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Mitch McConnell Just Changed the Rules Again for When a Supreme Court Justice Can Be Seated, and People Can't Even

Fox News

Senate Majority Leader Mitch McConnell (R-KY) revised his rule for Supreme Court appointments in election years on Sunday, telling Chris Wallace at Fox News that he would consider confirming a potential nominee by President Donald Trump in 2020.

"We simply followed the tradition in America, which is that if you have a Senate of a different party than the President you don’t fill a vacancy created in a presidential [election] year," the Majority Leader said over the weekend.


That's a far cry from what he claimed two years ago.

In 2016, McConnell proudly blocked Merrick Garland, President Barack Obama's pick to replace Justice Antonin Scalia.

“The American people should have a voice in the selection of their next Supreme Court Justice," McConnell said at the time. "Therefore, this vacancy should not be filled until we have a new President.”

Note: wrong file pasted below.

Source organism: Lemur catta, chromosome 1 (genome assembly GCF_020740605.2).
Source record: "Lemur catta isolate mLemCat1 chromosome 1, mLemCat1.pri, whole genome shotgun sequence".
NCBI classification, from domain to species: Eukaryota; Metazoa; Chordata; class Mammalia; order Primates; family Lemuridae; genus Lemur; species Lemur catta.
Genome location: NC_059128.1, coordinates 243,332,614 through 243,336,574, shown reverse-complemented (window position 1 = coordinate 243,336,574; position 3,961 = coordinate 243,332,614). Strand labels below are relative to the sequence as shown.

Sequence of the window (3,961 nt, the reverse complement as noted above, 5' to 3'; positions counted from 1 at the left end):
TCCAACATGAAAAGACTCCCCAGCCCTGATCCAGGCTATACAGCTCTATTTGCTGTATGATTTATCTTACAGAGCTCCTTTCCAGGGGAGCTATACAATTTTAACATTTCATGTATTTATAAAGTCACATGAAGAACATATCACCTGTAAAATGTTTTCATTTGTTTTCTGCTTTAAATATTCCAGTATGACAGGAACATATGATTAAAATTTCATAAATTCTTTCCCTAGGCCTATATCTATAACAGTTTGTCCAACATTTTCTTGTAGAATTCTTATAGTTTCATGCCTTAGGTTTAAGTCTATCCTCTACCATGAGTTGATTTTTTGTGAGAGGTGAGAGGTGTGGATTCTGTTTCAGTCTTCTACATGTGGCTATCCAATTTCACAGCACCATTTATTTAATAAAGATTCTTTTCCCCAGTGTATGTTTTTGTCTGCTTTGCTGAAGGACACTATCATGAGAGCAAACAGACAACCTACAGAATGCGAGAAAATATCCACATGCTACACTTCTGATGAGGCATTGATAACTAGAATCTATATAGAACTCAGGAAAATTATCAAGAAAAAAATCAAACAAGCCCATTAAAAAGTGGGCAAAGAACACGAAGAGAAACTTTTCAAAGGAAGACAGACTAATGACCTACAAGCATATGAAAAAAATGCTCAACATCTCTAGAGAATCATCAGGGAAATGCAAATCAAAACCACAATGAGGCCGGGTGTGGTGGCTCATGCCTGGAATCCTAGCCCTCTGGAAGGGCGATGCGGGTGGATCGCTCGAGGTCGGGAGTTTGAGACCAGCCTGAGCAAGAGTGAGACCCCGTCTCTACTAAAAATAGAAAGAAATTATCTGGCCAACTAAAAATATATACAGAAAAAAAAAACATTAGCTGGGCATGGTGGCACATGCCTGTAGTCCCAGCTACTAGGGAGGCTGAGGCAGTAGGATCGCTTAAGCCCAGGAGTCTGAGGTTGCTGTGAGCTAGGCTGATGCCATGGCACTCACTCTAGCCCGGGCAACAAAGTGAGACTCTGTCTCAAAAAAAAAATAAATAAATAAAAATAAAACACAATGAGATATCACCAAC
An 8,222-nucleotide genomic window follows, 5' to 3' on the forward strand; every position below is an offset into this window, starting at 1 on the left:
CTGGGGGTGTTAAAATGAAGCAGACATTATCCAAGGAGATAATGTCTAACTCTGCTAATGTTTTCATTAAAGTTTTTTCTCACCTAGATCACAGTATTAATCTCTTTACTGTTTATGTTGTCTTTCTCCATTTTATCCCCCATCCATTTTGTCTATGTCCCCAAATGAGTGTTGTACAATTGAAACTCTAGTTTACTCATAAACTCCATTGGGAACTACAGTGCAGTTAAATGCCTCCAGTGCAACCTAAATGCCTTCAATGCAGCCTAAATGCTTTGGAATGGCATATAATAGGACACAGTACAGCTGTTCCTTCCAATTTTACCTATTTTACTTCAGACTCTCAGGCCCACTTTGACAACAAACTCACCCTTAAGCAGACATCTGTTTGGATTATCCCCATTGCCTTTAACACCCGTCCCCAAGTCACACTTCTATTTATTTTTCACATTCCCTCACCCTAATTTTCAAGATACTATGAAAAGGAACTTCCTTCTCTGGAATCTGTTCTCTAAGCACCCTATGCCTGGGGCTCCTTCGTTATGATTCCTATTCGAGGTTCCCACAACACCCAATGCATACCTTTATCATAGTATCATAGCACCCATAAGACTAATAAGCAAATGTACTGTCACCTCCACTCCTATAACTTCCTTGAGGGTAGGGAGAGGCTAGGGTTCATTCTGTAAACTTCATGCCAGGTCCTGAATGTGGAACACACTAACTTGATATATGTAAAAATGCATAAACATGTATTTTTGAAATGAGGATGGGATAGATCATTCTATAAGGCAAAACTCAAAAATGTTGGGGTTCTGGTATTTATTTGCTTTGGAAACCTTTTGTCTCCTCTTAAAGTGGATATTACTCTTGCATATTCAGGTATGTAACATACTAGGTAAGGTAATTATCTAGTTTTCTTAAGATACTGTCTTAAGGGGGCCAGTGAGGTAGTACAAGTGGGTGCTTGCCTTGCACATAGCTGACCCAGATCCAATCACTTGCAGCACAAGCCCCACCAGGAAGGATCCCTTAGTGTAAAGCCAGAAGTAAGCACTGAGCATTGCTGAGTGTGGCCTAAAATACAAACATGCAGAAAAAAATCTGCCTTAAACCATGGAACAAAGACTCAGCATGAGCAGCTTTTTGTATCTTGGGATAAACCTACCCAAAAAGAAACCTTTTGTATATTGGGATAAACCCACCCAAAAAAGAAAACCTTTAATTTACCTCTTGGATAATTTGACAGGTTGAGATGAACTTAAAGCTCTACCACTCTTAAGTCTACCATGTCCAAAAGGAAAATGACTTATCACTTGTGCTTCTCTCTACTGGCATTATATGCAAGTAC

McConnell changed his tune on Sunday. When asked by Wallace if he would uphold the rule he implemented two years ago, the 76-year-old Republican said: "we'll see if there's a vacancy in 2020."

McConnell claimed that not since 1880 has a Senate of a different party than the president confirmed a Supreme Court nominee.

Watch the full segment below:

McConnell reiterated this point on CBS's Face the Nation, but this time host John Dickerson noted that in 1956, a Democratic Senate confirmed William Brennan, who was nominated by Republican President Dwight Eisenhower, to the bench.

And in 1968, the Republican leader in the Senate allowed hearings to fill a Supreme Court vacancy under Democratic President Lyndon Johnson.

Dickerson's point was that McConnell was mischaracterizing history to fit his own agenda.

Watch the clip below:

The American people remember exactly what happened in 2016.

Twitter users weren't surprised by McConnell once again changing the rules as he goes along.

Nor were they shocked over his hypocrisy.

Dickerson's pushback was much appreciated too.

One person summed it up nicely.

We're not buying it, Senator.